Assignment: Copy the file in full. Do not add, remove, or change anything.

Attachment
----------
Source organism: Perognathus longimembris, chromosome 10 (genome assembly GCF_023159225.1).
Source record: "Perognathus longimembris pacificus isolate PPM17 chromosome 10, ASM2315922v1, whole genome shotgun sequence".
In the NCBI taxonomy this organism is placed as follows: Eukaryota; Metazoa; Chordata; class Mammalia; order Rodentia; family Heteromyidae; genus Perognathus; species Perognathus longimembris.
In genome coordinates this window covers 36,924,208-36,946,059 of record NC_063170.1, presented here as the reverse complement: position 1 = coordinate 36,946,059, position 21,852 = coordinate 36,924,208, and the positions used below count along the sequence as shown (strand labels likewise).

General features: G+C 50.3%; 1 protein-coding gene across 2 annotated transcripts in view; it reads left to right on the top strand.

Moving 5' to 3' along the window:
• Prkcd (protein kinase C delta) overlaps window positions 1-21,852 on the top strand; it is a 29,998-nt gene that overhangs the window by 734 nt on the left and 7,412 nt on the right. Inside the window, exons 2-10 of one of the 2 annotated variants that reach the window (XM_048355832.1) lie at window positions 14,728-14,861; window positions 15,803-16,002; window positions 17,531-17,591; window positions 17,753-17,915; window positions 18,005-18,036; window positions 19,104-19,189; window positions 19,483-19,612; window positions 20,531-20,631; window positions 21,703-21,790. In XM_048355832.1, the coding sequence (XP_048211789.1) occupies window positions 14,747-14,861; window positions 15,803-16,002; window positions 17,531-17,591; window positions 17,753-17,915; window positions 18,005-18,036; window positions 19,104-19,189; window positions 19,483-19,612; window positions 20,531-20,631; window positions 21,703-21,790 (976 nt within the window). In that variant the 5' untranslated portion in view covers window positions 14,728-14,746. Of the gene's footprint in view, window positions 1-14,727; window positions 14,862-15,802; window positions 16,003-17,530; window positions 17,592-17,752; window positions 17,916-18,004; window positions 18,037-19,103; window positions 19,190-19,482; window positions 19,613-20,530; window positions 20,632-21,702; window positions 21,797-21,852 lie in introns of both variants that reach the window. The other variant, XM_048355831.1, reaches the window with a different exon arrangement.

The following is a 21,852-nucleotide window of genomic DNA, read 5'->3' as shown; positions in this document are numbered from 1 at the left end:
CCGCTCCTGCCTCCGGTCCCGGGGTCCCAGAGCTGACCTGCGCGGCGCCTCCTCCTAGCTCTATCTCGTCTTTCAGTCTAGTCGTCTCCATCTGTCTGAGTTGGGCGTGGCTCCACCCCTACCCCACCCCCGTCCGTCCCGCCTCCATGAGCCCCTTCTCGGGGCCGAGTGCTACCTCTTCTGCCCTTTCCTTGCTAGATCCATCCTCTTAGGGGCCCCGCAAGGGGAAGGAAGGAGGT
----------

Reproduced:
Source organism: Perognathus longimembris, chromosome 10 (genome assembly GCF_023159225.1).
Source record: "Perognathus longimembris pacificus isolate PPM17 chromosome 10, ASM2315922v1, whole genome shotgun sequence".
In the NCBI taxonomy this organism is placed as follows: Eukaryota; Metazoa; Chordata; class Mammalia; order Rodentia; family Heteromyidae; genus Perognathus; species Perognathus longimembris.
In genome coordinates this window covers 36,924,208-36,946,059 of record NC_063170.1, presented here as the reverse complement: position 1 = coordinate 36,946,059, position 21,852 = coordinate 36,924,208, and the positions used below count along the sequence as shown (strand labels likewise).

General features: G+C 50.3%; 1 protein-coding gene across 2 annotated transcripts in view; it reads left to right on the top strand.

Moving 5' to 3' along the window:
• Prkcd (protein kinase C delta) overlaps window positions 1-21,852 on the top strand; it is a 29,998-nt gene that overhangs the window by 734 nt on the left and 7,412 nt on the right. Inside the window, exons 2-10 of one of the 2 annotated variants that reach the window (XM_048355832.1) lie at window positions 14,728-14,861; window positions 15,803-16,002; window positions 17,531-17,591; window positions 17,753-17,915; window positions 18,005-18,036; window positions 19,104-19,189; window positions 19,483-19,612; window positions 20,531-20,631; window positions 21,703-21,790. In XM_048355832.1, the coding sequence (XP_048211789.1) occupies window positions 14,747-14,861; window positions 15,803-16,002; window positions 17,531-17,591; window positions 17,753-17,915; window positions 18,005-18,036; window positions 19,104-19,189; window positions 19,483-19,612; window positions 20,531-20,631; window positions 21,703-21,790 (976 nt within the window). In that variant the 5' untranslated portion in view covers window positions 14,728-14,746. Of the gene's footprint in view, window positions 1-14,727; window positions 14,862-15,802; window positions 16,003-17,530; window positions 17,592-17,752; window positions 17,916-18,004; window positions 18,037-19,103; window positions 19,190-19,482; window positions 19,613-20,530; window positions 20,632-21,702; window positions 21,797-21,852 lie in introns of both variants that reach the window. The other variant, XM_048355831.1, reaches the window with a different exon arrangement.

The following is a 21,852-nucleotide window of genomic DNA, read 5'->3' as shown; positions in this document are numbered from 1 at the left end:
CCGCTCCTGCCTCCGGTCCCGGGGTCCCAGAGCTGACCTGCGCGGCGCCTCCTCCTAGCTCTATCTCGTCTTTCAGTCTAGTCGTCTCCATCTGTCTGAGTTGGGCGTGGCTCCACCCCTACCCCACCCCCGTCCGTCCCGCCTCCATGAGCCCCTTCTCGGGGCCGAGTGCTACCTCTTCTGCCCTTTCCTTGCTAGATCCATCCTCTTAGGGGCCCCGCAAGGGGAAGGAAGGAGGT